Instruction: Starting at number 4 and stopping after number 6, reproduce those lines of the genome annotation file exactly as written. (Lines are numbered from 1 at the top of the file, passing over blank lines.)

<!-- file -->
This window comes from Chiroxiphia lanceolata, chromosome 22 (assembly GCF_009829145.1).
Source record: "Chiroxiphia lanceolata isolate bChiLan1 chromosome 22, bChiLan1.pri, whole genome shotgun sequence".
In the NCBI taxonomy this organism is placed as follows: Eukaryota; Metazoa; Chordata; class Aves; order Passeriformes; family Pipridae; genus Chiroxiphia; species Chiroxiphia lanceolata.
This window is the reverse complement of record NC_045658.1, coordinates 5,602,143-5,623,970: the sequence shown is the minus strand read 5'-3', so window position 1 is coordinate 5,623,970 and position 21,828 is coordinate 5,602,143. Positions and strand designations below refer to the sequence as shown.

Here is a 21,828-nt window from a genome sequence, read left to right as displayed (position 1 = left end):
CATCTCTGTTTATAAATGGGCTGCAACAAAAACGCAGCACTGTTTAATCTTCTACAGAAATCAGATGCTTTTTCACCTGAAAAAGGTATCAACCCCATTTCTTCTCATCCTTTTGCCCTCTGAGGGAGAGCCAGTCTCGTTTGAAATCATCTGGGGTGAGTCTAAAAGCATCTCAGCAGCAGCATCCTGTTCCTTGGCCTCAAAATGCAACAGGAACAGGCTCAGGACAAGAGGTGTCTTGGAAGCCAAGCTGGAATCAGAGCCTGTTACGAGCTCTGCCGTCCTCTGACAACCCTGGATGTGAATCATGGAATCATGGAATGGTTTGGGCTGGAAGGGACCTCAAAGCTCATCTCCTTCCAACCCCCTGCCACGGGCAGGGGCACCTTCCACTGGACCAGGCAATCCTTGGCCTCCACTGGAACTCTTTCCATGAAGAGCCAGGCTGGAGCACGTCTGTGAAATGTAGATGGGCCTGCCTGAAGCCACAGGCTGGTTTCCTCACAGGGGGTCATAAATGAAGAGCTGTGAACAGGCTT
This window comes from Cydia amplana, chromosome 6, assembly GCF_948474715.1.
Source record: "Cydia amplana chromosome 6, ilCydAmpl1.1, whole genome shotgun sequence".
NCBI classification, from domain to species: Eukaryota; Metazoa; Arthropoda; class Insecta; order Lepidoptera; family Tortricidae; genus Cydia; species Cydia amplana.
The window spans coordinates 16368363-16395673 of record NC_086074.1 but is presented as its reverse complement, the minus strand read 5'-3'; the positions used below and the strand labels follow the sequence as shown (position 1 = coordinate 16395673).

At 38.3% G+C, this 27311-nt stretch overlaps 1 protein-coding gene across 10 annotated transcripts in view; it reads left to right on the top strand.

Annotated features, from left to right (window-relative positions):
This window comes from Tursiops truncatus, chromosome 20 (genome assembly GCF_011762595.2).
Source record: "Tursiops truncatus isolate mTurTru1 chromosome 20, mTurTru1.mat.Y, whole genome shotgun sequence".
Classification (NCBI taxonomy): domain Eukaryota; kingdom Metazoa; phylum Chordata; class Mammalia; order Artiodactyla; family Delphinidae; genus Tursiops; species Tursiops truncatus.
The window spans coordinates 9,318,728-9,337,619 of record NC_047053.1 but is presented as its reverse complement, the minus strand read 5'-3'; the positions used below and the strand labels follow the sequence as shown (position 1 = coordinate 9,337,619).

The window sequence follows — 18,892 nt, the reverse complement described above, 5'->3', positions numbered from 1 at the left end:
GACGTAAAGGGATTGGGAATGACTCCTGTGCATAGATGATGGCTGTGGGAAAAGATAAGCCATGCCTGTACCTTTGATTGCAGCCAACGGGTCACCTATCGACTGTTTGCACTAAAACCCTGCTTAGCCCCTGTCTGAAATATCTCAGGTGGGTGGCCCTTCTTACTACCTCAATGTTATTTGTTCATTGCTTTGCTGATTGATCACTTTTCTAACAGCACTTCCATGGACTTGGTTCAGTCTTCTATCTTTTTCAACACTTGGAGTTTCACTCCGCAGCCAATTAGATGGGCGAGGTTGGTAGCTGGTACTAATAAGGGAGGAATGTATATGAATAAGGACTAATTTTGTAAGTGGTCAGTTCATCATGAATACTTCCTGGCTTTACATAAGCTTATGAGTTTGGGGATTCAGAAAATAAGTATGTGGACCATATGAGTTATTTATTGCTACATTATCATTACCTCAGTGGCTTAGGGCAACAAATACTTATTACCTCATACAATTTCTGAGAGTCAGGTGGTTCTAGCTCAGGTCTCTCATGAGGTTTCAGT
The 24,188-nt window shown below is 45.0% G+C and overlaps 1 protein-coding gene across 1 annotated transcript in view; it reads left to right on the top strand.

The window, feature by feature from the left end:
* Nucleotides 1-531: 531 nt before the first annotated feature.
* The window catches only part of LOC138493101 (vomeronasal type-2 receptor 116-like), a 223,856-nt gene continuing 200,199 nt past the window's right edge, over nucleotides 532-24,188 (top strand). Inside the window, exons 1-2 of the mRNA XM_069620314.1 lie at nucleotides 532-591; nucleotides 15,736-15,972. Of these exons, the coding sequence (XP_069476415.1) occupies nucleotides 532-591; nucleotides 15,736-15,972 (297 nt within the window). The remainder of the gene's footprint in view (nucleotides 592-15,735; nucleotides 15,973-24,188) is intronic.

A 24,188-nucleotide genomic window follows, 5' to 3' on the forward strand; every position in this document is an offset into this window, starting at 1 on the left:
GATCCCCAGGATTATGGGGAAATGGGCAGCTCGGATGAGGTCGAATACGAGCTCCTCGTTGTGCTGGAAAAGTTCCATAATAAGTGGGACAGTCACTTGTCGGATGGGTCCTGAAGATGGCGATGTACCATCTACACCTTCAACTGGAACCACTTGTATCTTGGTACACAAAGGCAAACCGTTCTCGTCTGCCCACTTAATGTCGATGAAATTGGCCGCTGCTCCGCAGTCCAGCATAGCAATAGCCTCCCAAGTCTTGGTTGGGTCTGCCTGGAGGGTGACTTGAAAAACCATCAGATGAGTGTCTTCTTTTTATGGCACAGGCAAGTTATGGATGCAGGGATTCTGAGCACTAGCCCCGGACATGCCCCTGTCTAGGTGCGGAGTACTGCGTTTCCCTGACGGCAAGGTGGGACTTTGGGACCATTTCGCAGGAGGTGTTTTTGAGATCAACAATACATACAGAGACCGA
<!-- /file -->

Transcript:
This window is the reverse complement of record NC_045658.1, coordinates 5,602,143-5,623,970: the sequence shown is the minus strand read 5'-3', so window position 1 is coordinate 5,623,970 and position 21,828 is coordinate 5,602,143. Positions and strand designations below refer to the sequence as shown.

Here is a 21,828-nt window from a genome sequence, read left to right as displayed (position 1 = left end):
CATCTCTGTTTATAAATGGGCTGCAACAAAAACGCAGCACTGTTTAATCTTCTACAGAAATCAGATGCTTTTTCACCTGAAAAAGGTATCAACCCCATTTCTTCTCATCCTTTTGCCCTCTGAGGGAGAGCCAGTCTCGTTTGAAATCATCTGGGGTGAGTCTAAAAGCATCTCAGCAGCAGCATCCTGTTCCTTGGCCTCAAAATGCAACAGGAACAGGCTCAGGACAAGAGGTGTCTTGGAAGCCAAGCTGGAATCAGAGCCTGTTACGAGCTCTGCCGTCCTCTGACAACCCTGGATGTGAATCATGGAATCATGGAATGGTTTGGGCTGGAAGGGACCTCAAAGCTCATCTCCTTCCAACCCCCTGCCACGGGCAGGGGCACCTTCCACTGGACCAGGCAATCCTTGGCCTCCACTGGAACTCTTTCCATGAAGAGCCAGGCTGGAGCACGTCTGTGAAATGTAGATGGGCCTGCCTGAAGCCACAGGCTGGTTTCCTCACAGGGGGTCATAAATGAAGAGCTGTGAACAGGCTT